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Texas Senate Committee Urges End to Insurers Using Customer Inquiries to Raise Rates

Do you have a question about your homeowner insurance policy? Do NOT call your own insurance company to get an answer. If you do, you run the risk of having your insurance company raise your rates!

Crazy, right? But true, as pointed out in an article in the Dallas Morning News. Here are excerpts:

Some Texas insurers are penalizing customers who call asking questions about their coverage or potential claims, a Senate committee said, urging that the practice be stopped.

The Senate Business and Commerce Committee’s report calls for legislation prohibiting insurers from using customer inquiries to cancel policies or decline to renew them, or to increase premiums for those policyholders.

A survey conducted by the Texas Department of Insurance found that several companies use customer inquiries in ways that can affect rates or determine whether a homeowner policy should be renewed.

The report cites the case of a homeowner who asks an insurance agent about a leaking roof and then does not make repairs before the policy comes up for renewal, resulting in cancellation of the policy. Another example is a homeowner asking about the need for additional coverage after a remodeling project or addition to a house, triggering an automatic premium increase.

“Consumers should feel free to contact their insurance carriers with questions and concerns, while carriers have a responsibility to ensure that rates are not inflated by issues or losses that come to their attention,” the Senate committee said in the report. It did not identify companies that keep track of customer inquiries.

The proposed legislation was applauded by a leading consumer group, Texas Watch, which said homeowners should not be penalized simply for asking their agents legitimate questions about coverage.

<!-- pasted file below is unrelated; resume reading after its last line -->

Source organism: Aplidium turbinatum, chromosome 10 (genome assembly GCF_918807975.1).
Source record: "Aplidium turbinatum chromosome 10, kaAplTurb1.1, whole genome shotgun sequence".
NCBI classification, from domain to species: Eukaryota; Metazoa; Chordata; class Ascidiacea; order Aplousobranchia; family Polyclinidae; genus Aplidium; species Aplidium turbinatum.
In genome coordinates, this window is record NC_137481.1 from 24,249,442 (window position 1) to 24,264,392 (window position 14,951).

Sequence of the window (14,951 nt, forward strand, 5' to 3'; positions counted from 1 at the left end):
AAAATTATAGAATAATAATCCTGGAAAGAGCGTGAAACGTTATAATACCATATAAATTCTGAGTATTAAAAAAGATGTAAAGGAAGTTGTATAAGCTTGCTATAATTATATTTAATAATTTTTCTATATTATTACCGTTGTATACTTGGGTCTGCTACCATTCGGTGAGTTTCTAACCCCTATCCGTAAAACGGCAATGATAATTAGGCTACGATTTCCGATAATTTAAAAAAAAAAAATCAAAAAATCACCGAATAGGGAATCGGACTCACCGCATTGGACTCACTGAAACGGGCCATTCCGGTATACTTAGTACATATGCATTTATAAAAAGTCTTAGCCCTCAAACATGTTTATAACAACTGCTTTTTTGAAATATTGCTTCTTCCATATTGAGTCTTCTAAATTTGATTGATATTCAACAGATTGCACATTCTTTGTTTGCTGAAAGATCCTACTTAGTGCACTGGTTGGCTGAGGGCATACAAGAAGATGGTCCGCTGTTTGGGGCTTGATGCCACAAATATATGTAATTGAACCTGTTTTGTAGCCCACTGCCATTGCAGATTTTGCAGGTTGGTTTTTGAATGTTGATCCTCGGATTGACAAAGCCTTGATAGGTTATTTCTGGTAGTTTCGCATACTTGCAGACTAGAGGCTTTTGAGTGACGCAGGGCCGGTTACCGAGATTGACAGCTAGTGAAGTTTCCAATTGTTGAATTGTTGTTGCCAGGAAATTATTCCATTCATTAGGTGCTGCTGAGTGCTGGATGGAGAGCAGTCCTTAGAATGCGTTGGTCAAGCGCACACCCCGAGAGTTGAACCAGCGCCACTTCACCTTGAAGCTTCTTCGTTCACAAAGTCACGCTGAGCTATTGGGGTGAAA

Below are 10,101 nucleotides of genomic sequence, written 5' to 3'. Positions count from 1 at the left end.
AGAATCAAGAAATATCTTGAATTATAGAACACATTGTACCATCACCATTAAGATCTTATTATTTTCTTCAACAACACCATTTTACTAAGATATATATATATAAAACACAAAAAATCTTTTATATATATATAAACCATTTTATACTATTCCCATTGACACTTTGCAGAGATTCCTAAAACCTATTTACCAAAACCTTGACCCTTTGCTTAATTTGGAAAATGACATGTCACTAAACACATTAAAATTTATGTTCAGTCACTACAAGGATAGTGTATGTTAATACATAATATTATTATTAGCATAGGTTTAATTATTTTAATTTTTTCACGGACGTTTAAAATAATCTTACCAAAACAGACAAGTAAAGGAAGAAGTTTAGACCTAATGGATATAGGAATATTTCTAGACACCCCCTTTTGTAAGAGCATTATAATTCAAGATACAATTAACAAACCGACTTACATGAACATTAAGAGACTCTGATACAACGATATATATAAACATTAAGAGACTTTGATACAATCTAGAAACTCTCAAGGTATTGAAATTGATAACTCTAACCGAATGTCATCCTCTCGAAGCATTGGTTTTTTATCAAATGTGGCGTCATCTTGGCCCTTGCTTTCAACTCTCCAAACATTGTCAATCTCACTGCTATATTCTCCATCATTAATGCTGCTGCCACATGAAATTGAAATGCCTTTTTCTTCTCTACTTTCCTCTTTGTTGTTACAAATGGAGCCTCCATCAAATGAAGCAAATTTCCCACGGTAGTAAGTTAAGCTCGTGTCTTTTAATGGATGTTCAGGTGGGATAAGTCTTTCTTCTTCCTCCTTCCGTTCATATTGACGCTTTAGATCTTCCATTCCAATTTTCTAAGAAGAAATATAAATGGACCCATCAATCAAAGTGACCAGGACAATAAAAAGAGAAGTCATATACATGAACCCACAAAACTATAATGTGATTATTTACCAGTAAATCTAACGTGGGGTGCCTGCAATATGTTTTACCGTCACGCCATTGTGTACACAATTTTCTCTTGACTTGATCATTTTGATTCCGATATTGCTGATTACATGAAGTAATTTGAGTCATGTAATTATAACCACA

The Business and Commerce Committee also called for the return to a standard homeowner policy in Texas so consumers can more easily compare companies when they are shopping for insurance.

Currently, companies offer policies that often differ greatly from those offered by competitors. Texas at one time had a standard homeowner policy — laying out specific coverage — which was the basis for most insurance policies sold in the state.

“Texans pay too much and get too little for their insurance,” said Alex Winslow of Texas Watch. “They are told to shop the market but don’t have the tools necessary to make informed choices.”

Bob Kraft

I am a Dallas, Texas lawyer who has had the privilege of helping thousands of clients since 1971 in the areas of Personal Injury law and Social Security Disability.

About This Blog

The title of this blog reflects my attitude toward those government agencies and insurance companies that routinely mistreat injured or disabled people. As a Dallas, Texas lawyer, I've spent more than 45 years trying to help those poor folk, and I have been frustrated daily by the actions of the people on the other side of their claims. (Sorry if I offended you...)

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